Quantum of solace: even physicists are still scratching their heads

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Your editorial on quantum physics (30 August) starts with a quote from Richard Feynman – “nobody understands quantum mechanics” – and then says “that is no longer true”. One of us (Norman Dombey) was taught quantum theory by Feynman at Caltech; the other (John Charap) was taught by Paul Dirac at Cambridge. Quantum theory was devised by several physicists including Dirac, Erwin Schrödinger and Werner Heisenberg in the 1920s and 1930s, and Dirac made their work relativistic.

It is absurd to say that quantum mechanics is now understood whereas it was not 50 years ago. There have of course been advances in our understanding of quantum phenomena, but the conceptual framework of quantum physics remains as it was. The examples you give of nuclear plants, medical scans and lasers involve straightforward applications of quantum mechanics that were understood 50 years ago.

The major advance in the understanding of quantum physics in this period is a theorem of John Bell from Cern, which states that quantum physics cannot be local – that is to say that it permits phenomena to be correlated at arbitrarily large distances from each other. This has now been demonstrated experimentally and leads to what is known as quantum entanglement, which is important in the development of quantum computers. But even these ideas were discussed by Albert Einstein and coworkers in 1935.

The editorial goes on to say that “subatomic particles do not travel a path that can be plotted”. If that were so, how can protons travel at the Large Hadron Collider at Cern and hit their target so that experiments can be performed?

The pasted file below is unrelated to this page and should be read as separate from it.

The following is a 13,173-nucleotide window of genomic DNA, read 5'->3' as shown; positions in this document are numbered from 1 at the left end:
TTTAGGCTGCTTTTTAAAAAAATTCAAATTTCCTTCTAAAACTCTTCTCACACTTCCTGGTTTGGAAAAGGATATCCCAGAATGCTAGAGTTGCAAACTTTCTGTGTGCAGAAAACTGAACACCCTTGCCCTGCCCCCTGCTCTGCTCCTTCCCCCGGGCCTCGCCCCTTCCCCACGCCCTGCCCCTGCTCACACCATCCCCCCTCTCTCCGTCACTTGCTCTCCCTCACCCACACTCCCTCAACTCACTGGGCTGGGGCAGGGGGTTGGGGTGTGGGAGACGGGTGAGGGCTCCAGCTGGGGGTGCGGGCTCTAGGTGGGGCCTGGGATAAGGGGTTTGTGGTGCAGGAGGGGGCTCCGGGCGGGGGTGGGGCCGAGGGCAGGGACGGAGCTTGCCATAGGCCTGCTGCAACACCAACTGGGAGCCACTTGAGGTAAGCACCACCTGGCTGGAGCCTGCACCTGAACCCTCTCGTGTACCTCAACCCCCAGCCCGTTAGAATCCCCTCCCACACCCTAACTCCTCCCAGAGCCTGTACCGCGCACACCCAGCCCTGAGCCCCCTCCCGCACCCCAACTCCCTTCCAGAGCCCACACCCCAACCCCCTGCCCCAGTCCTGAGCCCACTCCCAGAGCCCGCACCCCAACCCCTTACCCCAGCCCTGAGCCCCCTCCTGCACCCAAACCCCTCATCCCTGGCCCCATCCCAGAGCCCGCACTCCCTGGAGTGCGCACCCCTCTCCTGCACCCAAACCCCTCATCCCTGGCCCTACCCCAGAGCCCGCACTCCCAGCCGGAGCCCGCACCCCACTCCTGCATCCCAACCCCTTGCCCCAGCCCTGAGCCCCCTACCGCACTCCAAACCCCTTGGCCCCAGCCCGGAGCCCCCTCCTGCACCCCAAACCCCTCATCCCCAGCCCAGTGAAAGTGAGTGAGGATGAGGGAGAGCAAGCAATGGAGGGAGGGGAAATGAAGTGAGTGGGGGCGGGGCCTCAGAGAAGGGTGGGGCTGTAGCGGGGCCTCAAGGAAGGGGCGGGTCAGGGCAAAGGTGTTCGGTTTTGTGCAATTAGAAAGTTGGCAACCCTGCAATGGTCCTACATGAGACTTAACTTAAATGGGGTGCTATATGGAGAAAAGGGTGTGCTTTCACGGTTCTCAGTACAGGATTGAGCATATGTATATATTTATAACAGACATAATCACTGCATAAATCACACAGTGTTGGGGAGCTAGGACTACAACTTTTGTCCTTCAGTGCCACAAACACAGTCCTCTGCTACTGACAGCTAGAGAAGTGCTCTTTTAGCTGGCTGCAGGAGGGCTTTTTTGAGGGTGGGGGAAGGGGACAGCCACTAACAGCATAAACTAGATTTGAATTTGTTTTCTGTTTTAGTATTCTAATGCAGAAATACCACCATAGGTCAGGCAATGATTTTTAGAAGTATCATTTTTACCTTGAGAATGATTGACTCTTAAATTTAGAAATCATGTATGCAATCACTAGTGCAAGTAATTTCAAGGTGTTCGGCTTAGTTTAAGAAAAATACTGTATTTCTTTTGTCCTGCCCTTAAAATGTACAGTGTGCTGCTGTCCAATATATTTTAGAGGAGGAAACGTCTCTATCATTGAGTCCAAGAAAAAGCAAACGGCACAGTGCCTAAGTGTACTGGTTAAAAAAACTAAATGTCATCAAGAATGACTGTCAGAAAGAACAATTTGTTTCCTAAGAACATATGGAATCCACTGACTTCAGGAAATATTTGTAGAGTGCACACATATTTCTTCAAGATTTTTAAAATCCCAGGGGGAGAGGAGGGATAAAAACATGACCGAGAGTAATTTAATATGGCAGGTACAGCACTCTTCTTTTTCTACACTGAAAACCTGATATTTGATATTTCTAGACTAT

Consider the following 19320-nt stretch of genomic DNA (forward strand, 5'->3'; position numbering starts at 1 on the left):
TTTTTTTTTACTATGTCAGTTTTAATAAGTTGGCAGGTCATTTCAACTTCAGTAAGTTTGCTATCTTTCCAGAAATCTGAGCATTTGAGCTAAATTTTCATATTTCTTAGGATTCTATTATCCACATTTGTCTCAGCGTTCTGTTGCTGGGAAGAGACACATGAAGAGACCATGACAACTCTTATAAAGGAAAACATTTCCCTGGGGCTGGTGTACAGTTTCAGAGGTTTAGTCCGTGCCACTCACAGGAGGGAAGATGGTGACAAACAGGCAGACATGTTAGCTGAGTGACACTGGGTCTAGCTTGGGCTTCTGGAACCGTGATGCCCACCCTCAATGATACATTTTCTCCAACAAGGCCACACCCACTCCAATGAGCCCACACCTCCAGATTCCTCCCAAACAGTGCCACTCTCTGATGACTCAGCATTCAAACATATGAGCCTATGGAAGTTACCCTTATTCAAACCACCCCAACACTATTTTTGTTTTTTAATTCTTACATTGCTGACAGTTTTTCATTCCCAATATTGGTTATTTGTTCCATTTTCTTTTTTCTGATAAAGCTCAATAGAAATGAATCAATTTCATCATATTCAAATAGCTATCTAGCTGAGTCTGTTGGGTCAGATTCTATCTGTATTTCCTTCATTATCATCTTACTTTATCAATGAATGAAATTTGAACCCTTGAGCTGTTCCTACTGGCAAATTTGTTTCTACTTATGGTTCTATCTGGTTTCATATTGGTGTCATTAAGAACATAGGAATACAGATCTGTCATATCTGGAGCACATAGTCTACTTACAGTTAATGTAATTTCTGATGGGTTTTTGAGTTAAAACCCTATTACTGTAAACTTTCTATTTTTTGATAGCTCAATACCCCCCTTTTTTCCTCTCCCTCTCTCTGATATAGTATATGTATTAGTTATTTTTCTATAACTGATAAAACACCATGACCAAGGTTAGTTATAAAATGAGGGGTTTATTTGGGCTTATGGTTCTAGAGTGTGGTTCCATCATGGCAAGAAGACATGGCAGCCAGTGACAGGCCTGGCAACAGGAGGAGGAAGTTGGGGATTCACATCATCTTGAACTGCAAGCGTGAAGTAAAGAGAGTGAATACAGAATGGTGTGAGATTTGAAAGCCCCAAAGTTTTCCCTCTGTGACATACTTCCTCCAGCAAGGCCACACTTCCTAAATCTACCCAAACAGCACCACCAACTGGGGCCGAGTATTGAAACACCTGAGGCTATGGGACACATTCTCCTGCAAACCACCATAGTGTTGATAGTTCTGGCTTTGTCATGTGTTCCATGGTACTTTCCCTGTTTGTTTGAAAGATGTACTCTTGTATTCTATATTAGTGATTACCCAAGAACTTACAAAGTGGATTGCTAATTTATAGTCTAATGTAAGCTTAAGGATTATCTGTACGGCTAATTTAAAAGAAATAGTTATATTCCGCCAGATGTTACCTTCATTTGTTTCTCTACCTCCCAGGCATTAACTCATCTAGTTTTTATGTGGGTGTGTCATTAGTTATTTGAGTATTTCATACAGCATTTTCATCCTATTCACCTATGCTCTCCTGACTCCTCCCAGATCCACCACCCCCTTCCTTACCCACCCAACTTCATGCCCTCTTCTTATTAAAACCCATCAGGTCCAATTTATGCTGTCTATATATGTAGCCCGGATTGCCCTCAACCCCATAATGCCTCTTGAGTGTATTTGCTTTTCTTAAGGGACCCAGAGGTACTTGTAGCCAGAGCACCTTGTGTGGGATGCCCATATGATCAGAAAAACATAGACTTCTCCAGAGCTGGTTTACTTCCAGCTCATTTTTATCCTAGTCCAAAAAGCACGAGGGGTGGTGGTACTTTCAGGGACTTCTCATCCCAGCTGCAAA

We agree with Phillip Ball, who wrote in Physics World that “quantum mechanics is still, a century after it was conceived, making us scratch our heads”. There are many speculative proposals in contention but none have consensus support.
John Charap Emeritus professor of theoretical physics, Queen Mary University of London; Norman Dombey Emeritus professor of theoretical physics, University of Sussex

• Whoever wrote this editorial does not understand what Richard Feynman meant when he said that nobody really understands quantum mechanics. Being able to make a smartphone, a nuclear weapon or an MRI machine does not require understanding quantum mechanics in the sense he meant – it requires the physical chops to set up the equations and the mathematical chops to find or approximate solutions to them. Any competent physicist has been able to do those calculations for at least 50 years. What Feynman meant was that, for quantum mechanics, nobody has the kind of intuitive understanding of what is actually happening in the world that physicists seek to gain. All we can do is shut up and calculate, or get lost in a never-never land of competing but empirically equivalent interpretations.

Perhaps Carlo Rovelli’s relational interpretation of quantum mechanics provides the intuitive understanding we’d like to have, although I rather doubt it, and I don’t believe Rovelli claims it does. Perhaps it even makes testable predictions that could distinguish it from other interpretations and thus is science rather than philosophy (I have no objection to philosophy).

It is just as true today as it was when Feynman said it in 1964 that nobody (or almost nobody) really understands quantum mechanics. And now, as then, a competent physicist does not need the kind of understanding Feynman meant to use the theory. Indeed, there’s no strong reason to believe that the human mind should be equipped to understand it at all. To quote another famous physicist: this editorial is not even wrong.
Tim Bradshaw
North Tawton, Devon

• While it’s highly probable that the position of my copy of Helgoland is where I shelved it, I won’t know whether its pages are printed or blank until I get round to reading it. However, from Prof Rovelli’s previous work, I agree “the fundamental truth is that it’s impossible to know everything about the world”, including whether this letter will be published and in what world.
Harold Mozley

• Given your editorial on quantum physics, is the strapline now “facts are relatively sacred” or “facts are sacred but relative”?
Simon Taylor
Warwick, Warwickshire

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